Denmark Last Updated on 2014-12-19 12:32:19 Denmark is a nation of just over five-and-a-half million people in Northern Europe, bordering the Baltic Sea and the North Sea, on a peninsula north of Germany (Jutland) and includes roughly 500 islands, including several major islands (Sjaelland, Fyn, and Bornholm).  It is a part of the generally fertile and mostly agricultural region known as the North European Plain. This entire region is generally flat to slightly rolling and is overlain with glacial deposits. Denmark also includes the Faroe Islands and Greenland. Its major environmental issues include: air pollution, principally from vehicle and power plant emissions; nitrogen and phosphorus pollution of the North Sea; drinking and surface water becoming polluted from animal wastes and pesticides Flooding is a threat in some areas of the country (e.g., parts of Jutland, along the southern... More »
Marine biodiversity Last Updated on 2014-12-15 19:53:24 Biodiversity is now commonly defined as the variety of life in genes, species and habitats. According to the definition of the Convention on Biological Diversity, biodiversity is the variability among living organisms from all sources, including inter alia, terrestrial, marine and other aquatic ecosystems and the ecological complexes of which they are part; this includes diversity within species, between species and of ecosystems. The three domains of life, bacteria, archaea and eukarya are present in the marine environment. In addition there are viruses. About 230,000 species of marine plants and animals have been scientifically described and a few thousand bacteria and archaea. This known biodiversity only represents a small fraction of the number of species existing, except for the macrophytes and seagrasses which are living in coastal environments and, in general, for the pelagic... More »
Malaysia- FAO's Information System on Water and Agriculture Last Updated on 2014-12-07 21:15:44 Malaysia is situated in southeast Asia. It consists of two regions: peninsular Malaysia in the west lying between Thailand and Singapore, and the states of Sabah and Sarawak located in the east on the island of Borneo. The two regions are separated by the South China Sea. The total land area of the country is 328 550 km². Malaysia is a federal country, divided into 13 states plus the federal territories of Kuala Lumpur and Labuan Island.. The Food and Agriculture Organization of the United Nations (FAO) leads international efforts to defeat hunger. Serving both developed and developing countries, FAO acts as a neutral forum where all nations meet as equals to negotiate agreements and debate policy. FAO is also a source of knowledge and information. In peninsular Malaysia, a mountainous spine known as Banjaran Titiwangsa sepa-rates the east of the... More »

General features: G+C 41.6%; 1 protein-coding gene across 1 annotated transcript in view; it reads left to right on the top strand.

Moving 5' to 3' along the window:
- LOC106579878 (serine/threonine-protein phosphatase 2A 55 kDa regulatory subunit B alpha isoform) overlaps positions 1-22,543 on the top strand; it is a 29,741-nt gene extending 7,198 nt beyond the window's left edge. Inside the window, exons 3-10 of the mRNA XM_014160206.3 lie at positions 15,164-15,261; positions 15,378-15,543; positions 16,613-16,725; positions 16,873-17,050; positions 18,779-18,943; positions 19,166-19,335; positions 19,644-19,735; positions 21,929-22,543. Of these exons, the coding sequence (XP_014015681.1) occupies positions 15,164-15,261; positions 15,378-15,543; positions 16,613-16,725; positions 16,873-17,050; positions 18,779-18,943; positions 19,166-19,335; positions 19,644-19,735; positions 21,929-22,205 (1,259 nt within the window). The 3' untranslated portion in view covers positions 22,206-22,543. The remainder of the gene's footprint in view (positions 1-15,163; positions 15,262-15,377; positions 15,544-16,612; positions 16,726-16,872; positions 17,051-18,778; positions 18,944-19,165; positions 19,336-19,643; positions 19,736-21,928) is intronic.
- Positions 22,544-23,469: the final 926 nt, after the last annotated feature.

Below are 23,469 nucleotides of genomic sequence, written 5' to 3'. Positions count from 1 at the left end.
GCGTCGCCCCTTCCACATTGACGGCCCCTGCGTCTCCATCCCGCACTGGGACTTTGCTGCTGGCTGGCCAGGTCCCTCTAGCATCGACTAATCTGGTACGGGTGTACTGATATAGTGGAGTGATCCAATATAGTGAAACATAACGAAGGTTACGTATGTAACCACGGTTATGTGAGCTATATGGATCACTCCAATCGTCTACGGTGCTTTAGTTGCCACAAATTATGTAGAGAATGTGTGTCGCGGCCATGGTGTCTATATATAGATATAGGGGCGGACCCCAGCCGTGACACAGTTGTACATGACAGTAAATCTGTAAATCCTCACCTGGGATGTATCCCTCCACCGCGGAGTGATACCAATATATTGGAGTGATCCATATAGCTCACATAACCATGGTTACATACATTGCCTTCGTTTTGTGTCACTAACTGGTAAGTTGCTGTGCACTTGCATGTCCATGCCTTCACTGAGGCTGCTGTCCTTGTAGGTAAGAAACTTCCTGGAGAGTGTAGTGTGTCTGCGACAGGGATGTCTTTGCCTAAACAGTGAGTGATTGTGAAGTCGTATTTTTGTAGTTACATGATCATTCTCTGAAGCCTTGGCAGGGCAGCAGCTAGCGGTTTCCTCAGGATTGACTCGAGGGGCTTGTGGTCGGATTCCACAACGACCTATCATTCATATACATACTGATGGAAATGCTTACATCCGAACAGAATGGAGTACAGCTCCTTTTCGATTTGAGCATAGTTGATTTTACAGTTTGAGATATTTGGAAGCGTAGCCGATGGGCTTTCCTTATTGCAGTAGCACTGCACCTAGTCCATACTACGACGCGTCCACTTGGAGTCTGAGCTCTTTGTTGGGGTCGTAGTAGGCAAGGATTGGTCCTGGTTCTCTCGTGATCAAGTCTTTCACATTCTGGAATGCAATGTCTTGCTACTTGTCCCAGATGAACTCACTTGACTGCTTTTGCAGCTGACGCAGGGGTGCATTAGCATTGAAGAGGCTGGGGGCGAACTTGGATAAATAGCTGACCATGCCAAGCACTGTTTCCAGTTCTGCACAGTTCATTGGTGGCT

Fisheries and aquaculture Last Updated on 2014-12-07 21:08:51 In 2002 the global production from fishing and aquaculture combined reached about 133 million tonnes. The global yield from capture fisheries is stagnating, but aquaculture has been expanding. The quantities of fish captured remained stable at about 93 million tonnes per year between 1999 and 2002. China and Peru are leading the top ten of countries with the largest catches. The same countries have remained in the top ten for over a decade. Oceans and seas provide 90% of the world's fishery catches. During the past decade marine catches brought to land increased slightly compared to the preceding decade. It should be noted that the quantity of marine fish caught and discarded fell by several million tonnes in the same time period. Trends vary greatly across different regions and for different species. The species yielding the largest harvest is the Peruvian... More »